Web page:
The 1959 Chevrolets competed with the hugely finned Cadillacs for the most outrageous design of the 1950s. In truth, it was a close call. Once again, Chevrolet ditched every element of the previous year’s styling to emerge with cat’s eye taillights hidden beneath canted batwing fins, whose twelve-inch scalloped sides were the deepest curve ever pressed into a car’s steel panel.

Chevrolet sold an amazing 72,765 Impala convertibles that year. While the big motor was still the 315-horsepower Tri-Power 348, the durable small-block 283 could be had in many tuning stages, from 185 horsepower with a 2-barrel carburetor to 290 horsepower when equipped with the Corvette motor and fuel injection.

This car was built in Los Angeles, CA, and joined the Lewis collection in 2005. It’s finished in Frost Blue metallic and is clearly the recipient of a restoration in the not-too-distant past. It’s fitted with the 290-horsepower, 283-ci, solid-lifter engine and Rochester Ram-Jet fuel injection, power steering and power brakes. The car has a four-speed transmission and dual exhaust. The odometer indicates 80,019 miles.

While no original documents exist to prove the car was delivered in this remarkable configuration, a fuel-injected Impala convertible must be considered the holy grail of 1959 Chevys.

SCM Analysis


Vehicle:1959 Chevrolet Impala Fuelie Convertible
Years Produced:1959
Number Produced:72,765 convertibles. Fuelie production estimates range from 20 to 140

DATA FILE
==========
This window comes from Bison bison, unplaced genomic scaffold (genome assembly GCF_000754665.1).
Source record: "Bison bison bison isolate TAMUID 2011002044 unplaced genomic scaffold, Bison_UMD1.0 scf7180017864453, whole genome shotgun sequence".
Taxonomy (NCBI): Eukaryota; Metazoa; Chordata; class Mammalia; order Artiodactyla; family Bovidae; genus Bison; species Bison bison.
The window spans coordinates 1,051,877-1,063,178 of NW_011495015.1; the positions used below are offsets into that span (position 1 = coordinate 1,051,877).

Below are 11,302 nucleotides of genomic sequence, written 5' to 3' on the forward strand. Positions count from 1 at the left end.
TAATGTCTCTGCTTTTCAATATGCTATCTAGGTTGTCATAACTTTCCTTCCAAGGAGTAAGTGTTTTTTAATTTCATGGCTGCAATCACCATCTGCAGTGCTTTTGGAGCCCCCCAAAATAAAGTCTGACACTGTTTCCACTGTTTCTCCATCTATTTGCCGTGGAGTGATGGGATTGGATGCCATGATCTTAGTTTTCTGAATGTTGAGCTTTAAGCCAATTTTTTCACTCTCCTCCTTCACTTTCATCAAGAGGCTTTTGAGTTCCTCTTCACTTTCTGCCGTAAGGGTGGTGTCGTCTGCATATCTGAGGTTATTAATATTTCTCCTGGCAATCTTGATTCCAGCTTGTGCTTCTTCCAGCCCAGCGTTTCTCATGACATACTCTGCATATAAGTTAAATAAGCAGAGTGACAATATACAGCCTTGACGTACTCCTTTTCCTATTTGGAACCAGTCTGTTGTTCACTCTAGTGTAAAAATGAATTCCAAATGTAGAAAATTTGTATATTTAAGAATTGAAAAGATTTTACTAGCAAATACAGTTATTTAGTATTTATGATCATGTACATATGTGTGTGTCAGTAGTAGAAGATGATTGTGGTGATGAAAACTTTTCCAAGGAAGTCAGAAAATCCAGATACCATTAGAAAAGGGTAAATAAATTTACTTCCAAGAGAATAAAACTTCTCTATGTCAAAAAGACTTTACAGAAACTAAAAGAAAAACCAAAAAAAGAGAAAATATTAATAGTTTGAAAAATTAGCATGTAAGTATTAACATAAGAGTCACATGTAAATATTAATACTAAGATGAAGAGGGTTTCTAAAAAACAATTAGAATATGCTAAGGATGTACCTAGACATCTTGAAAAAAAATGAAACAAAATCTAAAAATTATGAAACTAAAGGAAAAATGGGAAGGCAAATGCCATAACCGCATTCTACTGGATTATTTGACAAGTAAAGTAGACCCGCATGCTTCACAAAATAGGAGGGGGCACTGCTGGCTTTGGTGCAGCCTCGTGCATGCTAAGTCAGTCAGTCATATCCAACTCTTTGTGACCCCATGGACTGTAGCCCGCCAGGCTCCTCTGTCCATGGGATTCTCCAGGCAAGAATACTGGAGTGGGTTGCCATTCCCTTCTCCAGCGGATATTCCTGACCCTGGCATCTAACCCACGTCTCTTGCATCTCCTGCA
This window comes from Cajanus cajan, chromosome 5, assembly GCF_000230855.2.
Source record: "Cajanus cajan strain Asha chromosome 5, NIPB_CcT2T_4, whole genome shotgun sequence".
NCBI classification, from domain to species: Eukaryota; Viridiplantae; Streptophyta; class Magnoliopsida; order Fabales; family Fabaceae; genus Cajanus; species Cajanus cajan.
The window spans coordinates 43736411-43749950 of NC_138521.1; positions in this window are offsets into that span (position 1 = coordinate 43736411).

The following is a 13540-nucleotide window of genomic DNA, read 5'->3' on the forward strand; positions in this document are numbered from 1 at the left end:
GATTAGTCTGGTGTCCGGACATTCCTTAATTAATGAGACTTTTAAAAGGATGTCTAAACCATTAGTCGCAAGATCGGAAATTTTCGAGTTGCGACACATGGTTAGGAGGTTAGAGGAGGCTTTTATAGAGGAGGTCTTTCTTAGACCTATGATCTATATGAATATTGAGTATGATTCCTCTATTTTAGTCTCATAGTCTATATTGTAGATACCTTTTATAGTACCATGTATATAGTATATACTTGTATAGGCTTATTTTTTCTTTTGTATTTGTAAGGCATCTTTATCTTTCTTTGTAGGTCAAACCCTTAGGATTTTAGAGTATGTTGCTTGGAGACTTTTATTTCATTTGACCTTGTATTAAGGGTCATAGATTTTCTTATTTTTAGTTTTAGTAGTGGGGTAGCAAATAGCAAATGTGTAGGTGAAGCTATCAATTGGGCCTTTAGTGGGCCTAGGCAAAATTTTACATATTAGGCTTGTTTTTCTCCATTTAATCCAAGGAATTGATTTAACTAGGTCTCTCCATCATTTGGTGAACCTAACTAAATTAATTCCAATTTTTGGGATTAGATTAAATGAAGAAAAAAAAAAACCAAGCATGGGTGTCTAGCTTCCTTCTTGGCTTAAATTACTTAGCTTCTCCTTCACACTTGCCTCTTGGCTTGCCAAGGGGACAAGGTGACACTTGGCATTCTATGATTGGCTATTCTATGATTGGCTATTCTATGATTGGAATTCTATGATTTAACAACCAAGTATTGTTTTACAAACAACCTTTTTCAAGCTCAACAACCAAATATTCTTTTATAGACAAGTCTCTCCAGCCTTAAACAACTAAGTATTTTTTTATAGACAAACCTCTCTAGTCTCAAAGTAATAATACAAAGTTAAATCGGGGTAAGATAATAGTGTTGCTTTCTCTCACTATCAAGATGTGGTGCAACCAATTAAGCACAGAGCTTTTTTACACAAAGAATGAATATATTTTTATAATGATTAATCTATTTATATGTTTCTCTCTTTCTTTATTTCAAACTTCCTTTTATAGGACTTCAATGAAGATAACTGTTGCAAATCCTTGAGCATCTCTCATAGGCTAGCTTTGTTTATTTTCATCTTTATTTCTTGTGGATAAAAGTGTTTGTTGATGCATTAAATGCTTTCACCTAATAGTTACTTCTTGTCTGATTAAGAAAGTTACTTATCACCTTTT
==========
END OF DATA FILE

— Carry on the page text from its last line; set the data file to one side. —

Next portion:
Original List Price:$3,467
Tune Up Cost:$150
Engine Number Location:Stamped on pad on left front of engine block
Club Info:National Impala Association, 5400 43rd Ave. So. Minneapolis, MN 55417
Alternatives:1958 DeSoto Adventurer (with Bendix Electrojector) 1959 Cadillac Eldorado Biarritz 1959 Chrysler 300E convertible

This car sold for $81,900, including buyer’s premium, at Bonhams & Butterfields’ sale of the Wally Lewis Collection in Portland, OR, on June 11, 2011.

Harley Earl’s design studio gave Chevrolet’s full-size line a complete revision for 1959. Several junior stylists (who worked hard to convince Earl that a change was needed) dropped the old, rounded body in favor of a lower, wider, and longer profile—and overstated fins—to help it compete with Chrysler’s Exner designs.

Buyers had their choice of nine engines, five transmissions, two suspension systems, and a multitude of other options, which allowed them to build pretty much whatever they wanted. 1959 was the only year a 4-speed and fuel injection were both offered on an Impala, and our subject car had both of these highly desired options.

Chevrolet advertised the Fuelie Impala in the March 1959 issue of Motor Trend as a “Chevy that handles like a sports car…for five!” Although that sports car claim may seem a little far-fetched, given the Impala’s barge-like handling, it’s hard to argue with the notion that a fuel-injected Impala was basically the CTS-V sedan of its era—using Corvette-proven technology to make a “sports” car with room for the whole family. I use the term “sports” loosely… but what other American car of the era offered better performance, style, and comfort as well as room for the kids?

A rare breed

Fuel-injected Impalas are a rare breed. GM historians disagree on just how many were built, with some claiming numbers as high as 140, and others quoting figures in the double digits. Regardless, of the 1.4 million cars of the Bel Air, Biscayne, and Impala line in 1959, only a small fraction came from the factory with Fuelie engines. That makes them hot commodities in the classic American car market today—especially if the car is properly documented.